Running a tight ship
Nova Scotia Volunteer of the Year leads original crew of DUC supporters.
Water is a constant presence in Yarmouth County. The landscape is rich in freshwater wetlands and coastal marshes. Yarmouth is located at the tip of the Nova Scotia peninsula, an area strewn with lakes and rivers, skirted with rustic islands and bounded by the North Atlantic Ocean.
Just past the peninsula are the Tusket Islands, where Leo Leblanc was raised hunting and fishing – and cooking delicious wild dinners – often with his brother, Neil.
“We’re two brothers,” says Leo. “We went to trade school together, we fish together and hunt together.”
When Leo and Neil moved inland to Wedgeport, an Acadian port village about 20 kilometres southeast of Yarmouth, they started a business together building houses. In 1985, still passionate and connected to the outdoor lifestyle he grew up with, Leo joined Paul Tuff, a federal wildlife biologist, to organize a Yarmouth County banquet to raise money to preserve wetlands.
Leo got on the phone with 15 outdoorsmen and women he knew and asked them all to a meeting. That’s how the first Yarmouth banquet got started. That first year, they seated 365 people and raised $65,000 for DUC.
Three decades later, the banquet is still held at the Rodd Grand Hotel and going strong. Four of the original committee members are still on board, as are many of the first sponsors and donors. Leo’s initiative and ongoing leadership have earned him the title of DUC’s Volunteer of the Year for Nova Scotia.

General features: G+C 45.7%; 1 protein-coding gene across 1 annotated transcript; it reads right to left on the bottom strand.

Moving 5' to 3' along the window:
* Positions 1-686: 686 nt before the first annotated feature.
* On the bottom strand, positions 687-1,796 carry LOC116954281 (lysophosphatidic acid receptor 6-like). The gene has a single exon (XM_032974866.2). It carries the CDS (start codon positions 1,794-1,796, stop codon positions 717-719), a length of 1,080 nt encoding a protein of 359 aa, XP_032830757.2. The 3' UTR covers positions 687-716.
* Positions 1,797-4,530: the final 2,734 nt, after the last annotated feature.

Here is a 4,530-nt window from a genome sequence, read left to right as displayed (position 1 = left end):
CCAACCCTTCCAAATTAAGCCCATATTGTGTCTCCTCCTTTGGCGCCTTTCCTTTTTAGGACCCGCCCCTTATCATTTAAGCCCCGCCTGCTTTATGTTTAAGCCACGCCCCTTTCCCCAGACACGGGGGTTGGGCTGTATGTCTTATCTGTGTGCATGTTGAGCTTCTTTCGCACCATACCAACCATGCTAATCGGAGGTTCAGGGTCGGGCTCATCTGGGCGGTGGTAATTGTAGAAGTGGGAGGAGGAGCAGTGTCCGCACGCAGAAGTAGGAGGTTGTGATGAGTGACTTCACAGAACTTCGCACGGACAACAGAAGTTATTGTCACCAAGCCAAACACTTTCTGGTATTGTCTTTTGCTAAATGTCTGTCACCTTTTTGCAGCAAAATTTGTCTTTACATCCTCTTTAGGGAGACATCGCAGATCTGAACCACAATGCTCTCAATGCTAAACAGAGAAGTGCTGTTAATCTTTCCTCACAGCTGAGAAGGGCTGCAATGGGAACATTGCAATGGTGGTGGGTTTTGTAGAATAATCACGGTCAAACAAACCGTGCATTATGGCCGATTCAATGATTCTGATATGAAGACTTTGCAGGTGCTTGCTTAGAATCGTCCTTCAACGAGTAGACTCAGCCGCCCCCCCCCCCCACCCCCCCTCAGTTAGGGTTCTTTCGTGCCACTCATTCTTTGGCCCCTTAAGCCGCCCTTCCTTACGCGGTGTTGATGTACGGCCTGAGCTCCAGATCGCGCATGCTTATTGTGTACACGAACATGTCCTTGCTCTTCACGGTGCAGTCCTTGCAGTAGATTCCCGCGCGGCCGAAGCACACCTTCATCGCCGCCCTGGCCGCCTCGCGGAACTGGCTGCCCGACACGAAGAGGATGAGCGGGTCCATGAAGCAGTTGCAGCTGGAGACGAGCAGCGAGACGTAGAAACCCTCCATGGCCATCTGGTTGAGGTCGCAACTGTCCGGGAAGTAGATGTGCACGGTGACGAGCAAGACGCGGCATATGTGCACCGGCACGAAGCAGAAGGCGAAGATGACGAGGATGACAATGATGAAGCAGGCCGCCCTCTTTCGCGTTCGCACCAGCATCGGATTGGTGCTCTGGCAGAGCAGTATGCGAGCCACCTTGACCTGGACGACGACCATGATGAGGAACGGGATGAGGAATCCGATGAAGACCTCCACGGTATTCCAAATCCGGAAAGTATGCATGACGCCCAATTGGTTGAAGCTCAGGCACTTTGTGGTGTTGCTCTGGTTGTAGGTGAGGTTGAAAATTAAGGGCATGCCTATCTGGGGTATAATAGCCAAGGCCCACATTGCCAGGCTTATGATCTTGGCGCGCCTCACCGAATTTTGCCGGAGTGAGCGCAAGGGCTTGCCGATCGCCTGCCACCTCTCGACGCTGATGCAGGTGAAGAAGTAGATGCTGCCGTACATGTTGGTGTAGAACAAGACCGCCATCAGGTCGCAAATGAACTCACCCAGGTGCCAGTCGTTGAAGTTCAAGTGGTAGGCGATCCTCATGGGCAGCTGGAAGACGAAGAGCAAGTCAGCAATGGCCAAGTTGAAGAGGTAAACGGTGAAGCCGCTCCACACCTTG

Leo continues to chair the committee, organizing their annual event with his colour-coded ribbon system. His mother always said that when she wanted something done, she gave it to Leo. Together with the committee, Leo and his wife Brenda, their three sons and their wives, the grandkids, and a collection of friends all help at the banquet. They sell up to $20,000 in raffle tickets alone.
On top of his volunteer efforts, Leo keeps busy building and repairing boats. He’s a carpenter by trade and likes to create things: he’s always finding nails in his pockets. He builds eider duck nest boxes for installation around Wedgeport. One year, he built a 13-foot fibreglass rowboat that was auctioned at the banquet.
“I could go on for hours about Leo,” says Jamie Young, provincial manager of events and volunteer relations. “He’s awesome, not just for Ducks, but for everyone.”
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DUC's research wing, the Institute for Wetland & Waterfowl Research (IWWR), powers our conservation decision making. To date, more than 700 research publications have guided our conservation activities toward real, measurable progress.
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